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Syracuse Football Recruiting: 3-Star QB Rex Culpepper Verbals Orange

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On paper, Syracuse's 2016 offensive backfield is looking pretty damn good.

A day after Scott Shafer said he'd leave the door open for the possibility of adding more quarterbacks, he landed another quarterback. Of course, he meant it in terms of transfers, but, if 2016 recruit Rex Culpepper is as good as the hype, we won't have to worry much about somebody else's leftovers.

The Plant High School (Tampa, FL) recruit verballed to play for the Syracuse Orange during an unofficial visit to the campus Tuesday. You can credit Tim Lester, who was the main point of contact, with getting Culpepper excited about SU and making the move.

Culpepper is rated three stars by 24/7ESPNRivals and Scout. Scout has him as the sixth-best quarterback out of Florida, 24/7 says he's the 26-best pro-style QB in the class, ESPN thinks he's the 17th-best QB in the class and Rivals thinks he's the 15th-best QB in the 2016 crop.

Depending on who you ask, Culpepper had offers from Clemson, Ohio State, Florida, Miami, Mississippi State, Virginia Tech, West Virginia and more. So just going by the company you keep, it's a huge get for the Orange. Especially when you consider that he'll be coming to SU as part of the same backfield that will include RB Robert Washington.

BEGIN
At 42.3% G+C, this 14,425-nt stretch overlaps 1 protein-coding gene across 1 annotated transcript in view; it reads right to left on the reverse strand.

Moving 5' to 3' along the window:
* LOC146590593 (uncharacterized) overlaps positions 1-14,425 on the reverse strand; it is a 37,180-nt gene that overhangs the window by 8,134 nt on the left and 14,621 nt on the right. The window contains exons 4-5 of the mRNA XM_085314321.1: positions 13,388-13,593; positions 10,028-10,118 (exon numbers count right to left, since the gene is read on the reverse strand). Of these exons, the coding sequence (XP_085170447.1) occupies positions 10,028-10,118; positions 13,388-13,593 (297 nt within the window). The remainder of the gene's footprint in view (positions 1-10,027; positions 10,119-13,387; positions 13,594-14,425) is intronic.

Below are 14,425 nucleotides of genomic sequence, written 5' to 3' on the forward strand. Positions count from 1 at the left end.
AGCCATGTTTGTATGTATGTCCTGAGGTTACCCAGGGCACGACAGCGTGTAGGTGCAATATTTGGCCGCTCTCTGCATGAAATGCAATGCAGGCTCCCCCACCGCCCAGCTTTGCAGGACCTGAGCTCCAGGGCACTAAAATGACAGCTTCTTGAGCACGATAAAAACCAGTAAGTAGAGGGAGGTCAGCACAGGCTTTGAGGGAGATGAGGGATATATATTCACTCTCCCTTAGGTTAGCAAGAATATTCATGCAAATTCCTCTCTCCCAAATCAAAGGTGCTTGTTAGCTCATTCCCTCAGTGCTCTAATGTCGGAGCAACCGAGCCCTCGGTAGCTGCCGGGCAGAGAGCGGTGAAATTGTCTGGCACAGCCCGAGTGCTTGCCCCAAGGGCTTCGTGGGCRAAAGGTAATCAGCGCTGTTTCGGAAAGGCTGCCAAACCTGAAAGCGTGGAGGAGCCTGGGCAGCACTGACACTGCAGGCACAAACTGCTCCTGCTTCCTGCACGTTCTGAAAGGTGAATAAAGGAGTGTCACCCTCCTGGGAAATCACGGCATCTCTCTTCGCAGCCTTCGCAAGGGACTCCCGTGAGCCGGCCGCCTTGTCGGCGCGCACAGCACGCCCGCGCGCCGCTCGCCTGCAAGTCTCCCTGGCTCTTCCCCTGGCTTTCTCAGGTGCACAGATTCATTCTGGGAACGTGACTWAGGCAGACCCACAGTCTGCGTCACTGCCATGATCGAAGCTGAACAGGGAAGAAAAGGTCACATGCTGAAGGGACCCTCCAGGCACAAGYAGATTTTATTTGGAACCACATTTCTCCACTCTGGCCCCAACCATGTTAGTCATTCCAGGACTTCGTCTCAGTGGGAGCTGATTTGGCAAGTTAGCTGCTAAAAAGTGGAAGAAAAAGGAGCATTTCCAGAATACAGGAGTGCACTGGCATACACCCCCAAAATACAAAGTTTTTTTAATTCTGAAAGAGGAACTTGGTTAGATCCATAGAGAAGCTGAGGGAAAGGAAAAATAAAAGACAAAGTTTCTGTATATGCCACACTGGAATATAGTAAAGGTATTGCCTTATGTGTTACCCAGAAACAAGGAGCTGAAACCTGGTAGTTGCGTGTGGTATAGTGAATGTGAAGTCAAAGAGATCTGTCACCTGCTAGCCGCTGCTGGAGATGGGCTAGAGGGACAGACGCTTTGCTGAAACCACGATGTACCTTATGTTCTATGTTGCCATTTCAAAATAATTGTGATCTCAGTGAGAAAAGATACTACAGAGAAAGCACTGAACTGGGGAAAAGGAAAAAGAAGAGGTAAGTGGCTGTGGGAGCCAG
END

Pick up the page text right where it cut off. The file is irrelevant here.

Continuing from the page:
Curious note of interest that may or may mean anything at some point...his mother, Monica Culpepper, was a contestant on Survivor. His father, Brad Culpepper, was a defensive tackle for the Florida Gators who played for nine years in the NFL. He too was on Survivor for one season. Point is, we're going to make a lot of Survivor puns.

So what kind of quarterback is Syracuse getting in 6'2", 230-pound Culpepper? Scout got a first-hand look last year and liked what they saw. Able to run and create on his own, Rex also could air it out, showing off strength and nice touch. More recently, Scout praised his overall strength, leadership and smarts, while raising concerns about his short passing game. It's a curious issue for the Orange, considering recent years have been all about the short passing game with little to no long attack.